2×3×293 Posts Quote:
 Originally Posted by Bob Silverman I gave the steps. If the expression can be simplified it must lie in the ground field (Q) or in some sub-field of the full splitting field of your polynomial. If it is in the ground field then a quick, rough, numerical approximation to the root will tell you the answer. If it is in a subfield you must first find a basis for that sub-field, express the elements of the subfield as a linear combination of basis elements, equate to your root and solve for the coefficients. The coefficients will be integers and can be found by a number of methods. Look up the "relation finding" algorithm of Ferguson & Forcade. What more do you want? If you want the details of how to compute the sub-fields and their bases you will need to learn some algebraic number theory.
It seems I may be out of my league. I'm only a high school student...   2004-05-03, 09:51 #26 jinydu   Dec 2003 Hopefully Near M48 2×3×293 Posts Sorry if I'm Being Annoying, But Looks like I've run into another problem like this: cube root (10+sqrt(108)) = 1 + sqrt(3) cube root ((-25/432)+(5sqrt(15)/144)i) = ? This time, I'm not working with "nice integers"...   2004-05-03, 12:25 #27 jinydu   Dec 2003 Hopefully Near M48 2×3×293 Posts Never mind... cube root ((-25/432)+(5sqrt(15)/144)i) = (5/12) + (sqrt/12)i   2004-05-04, 17:21   #28
mfgoode
Bronze Medalist

Jan 2004
Mumbai,India

1000000001002 Posts Quote:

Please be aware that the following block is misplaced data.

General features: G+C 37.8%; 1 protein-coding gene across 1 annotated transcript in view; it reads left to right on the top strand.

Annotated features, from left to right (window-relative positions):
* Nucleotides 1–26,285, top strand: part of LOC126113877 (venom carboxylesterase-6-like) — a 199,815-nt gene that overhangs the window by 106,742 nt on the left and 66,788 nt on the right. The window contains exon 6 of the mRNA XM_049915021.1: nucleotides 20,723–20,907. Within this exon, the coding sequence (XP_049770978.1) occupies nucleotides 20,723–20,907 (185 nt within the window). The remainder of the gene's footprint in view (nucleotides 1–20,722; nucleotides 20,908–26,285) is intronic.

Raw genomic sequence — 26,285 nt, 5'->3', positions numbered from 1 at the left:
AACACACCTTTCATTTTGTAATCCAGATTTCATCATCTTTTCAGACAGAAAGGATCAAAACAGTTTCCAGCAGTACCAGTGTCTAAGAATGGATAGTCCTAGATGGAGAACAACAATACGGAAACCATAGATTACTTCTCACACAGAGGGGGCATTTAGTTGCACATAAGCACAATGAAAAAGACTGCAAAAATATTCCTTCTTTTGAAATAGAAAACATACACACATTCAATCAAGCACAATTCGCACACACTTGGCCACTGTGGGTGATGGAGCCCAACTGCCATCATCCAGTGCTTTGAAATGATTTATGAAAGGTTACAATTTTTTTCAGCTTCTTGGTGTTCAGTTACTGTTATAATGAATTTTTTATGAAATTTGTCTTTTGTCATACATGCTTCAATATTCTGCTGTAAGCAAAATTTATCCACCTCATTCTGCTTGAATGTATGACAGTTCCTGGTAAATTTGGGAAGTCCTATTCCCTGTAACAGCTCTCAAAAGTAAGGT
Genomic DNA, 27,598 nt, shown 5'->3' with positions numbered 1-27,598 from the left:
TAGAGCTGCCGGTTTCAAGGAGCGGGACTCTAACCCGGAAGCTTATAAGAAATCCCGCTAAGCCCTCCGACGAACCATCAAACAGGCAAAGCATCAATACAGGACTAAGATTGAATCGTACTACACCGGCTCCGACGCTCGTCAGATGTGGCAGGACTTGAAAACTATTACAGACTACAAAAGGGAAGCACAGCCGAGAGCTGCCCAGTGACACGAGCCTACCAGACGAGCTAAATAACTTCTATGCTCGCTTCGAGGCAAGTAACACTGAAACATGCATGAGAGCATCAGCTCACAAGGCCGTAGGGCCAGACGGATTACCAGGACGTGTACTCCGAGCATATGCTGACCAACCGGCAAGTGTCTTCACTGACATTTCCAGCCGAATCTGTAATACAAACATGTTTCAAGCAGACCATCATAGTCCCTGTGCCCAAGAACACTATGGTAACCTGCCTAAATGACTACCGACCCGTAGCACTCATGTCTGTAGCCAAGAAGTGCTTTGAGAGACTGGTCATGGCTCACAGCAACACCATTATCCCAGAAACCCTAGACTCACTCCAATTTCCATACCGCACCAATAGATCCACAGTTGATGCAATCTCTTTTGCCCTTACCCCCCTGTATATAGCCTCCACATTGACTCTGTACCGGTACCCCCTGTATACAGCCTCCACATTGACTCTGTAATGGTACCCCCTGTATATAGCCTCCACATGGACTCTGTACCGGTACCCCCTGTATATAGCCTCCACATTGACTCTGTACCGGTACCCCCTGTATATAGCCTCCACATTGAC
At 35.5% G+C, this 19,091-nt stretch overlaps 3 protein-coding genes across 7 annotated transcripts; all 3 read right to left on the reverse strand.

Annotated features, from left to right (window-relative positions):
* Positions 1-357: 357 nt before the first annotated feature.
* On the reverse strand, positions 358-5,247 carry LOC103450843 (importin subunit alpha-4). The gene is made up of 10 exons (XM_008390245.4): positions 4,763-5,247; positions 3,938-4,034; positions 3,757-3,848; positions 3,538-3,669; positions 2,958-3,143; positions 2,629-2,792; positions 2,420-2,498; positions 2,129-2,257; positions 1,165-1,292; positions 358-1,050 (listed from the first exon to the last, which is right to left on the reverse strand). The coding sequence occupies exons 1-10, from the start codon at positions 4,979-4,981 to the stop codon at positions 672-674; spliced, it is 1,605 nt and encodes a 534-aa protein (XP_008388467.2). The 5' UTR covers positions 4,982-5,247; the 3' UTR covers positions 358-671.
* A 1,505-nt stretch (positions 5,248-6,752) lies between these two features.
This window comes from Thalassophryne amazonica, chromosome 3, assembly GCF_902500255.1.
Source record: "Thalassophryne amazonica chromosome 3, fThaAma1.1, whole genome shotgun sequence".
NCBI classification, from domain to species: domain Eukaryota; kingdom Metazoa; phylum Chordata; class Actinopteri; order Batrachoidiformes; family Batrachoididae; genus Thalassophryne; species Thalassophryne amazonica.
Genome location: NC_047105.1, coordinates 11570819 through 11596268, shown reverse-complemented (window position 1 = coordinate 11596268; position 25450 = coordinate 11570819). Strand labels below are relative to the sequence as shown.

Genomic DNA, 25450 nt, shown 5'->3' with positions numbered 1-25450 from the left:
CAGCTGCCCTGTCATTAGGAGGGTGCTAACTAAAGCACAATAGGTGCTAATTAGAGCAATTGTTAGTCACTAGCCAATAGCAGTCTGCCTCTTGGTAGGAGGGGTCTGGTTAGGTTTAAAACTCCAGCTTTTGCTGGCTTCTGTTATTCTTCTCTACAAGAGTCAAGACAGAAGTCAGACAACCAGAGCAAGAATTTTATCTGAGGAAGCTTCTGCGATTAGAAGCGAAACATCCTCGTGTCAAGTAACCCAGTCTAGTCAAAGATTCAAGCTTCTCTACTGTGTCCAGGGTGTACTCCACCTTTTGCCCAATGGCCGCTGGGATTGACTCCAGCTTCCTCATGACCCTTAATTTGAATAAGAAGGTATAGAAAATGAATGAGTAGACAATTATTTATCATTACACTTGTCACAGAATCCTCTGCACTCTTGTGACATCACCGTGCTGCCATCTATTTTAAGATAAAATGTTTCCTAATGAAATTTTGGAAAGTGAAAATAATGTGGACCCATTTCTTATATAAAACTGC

Originally Posted by jinydu Ok, I'll try to frame my question more clearly this time. Goal: Find a solution of x^3 + 6x - 20 = 0 and express it in the simplest possible form. Condition: Not allowed to use trial-and-error guessing of rational roots or fore-knowledge of the solution. Hint: Applying Cardano's method gives: x = cube root(10+sqrt(108)) + cube root(10-sqrt(108)), but this may or may not be the simplest possible way of expressing this solution.

QUOTE=jinydu]Ok, I'll try to frame my question more clearly this time.

Goal: Find a solution of x^3 + 6x - 20 = 0 and express it in the simplest possible form.

Condition: Not allowed to use trial-and-error guessing of rational roots or fore-knowledge of the solution.

Hint: Applying Cardano's method gives:

x = cube root(10+sqrt(108)) + cube root(10-sqrt(108)), but this may or may not be the simplest possible way of expressing this solution.[/QUOTE] I will solve the questions in 2 parts.
1) Further simplication of the cube rt. obtained from Cardano's method.

2) Solve the eq. x^5 +6x -20 = 0

This will be done in two posts one for each point.

1) Take the first term in brackets without the cube rt. viz. (10 +sq.rt.108)

Now 10+ sq.rt. 108 = 10 + sq.rt (2*2*3*3*3) = 10 + 6sq.rt.3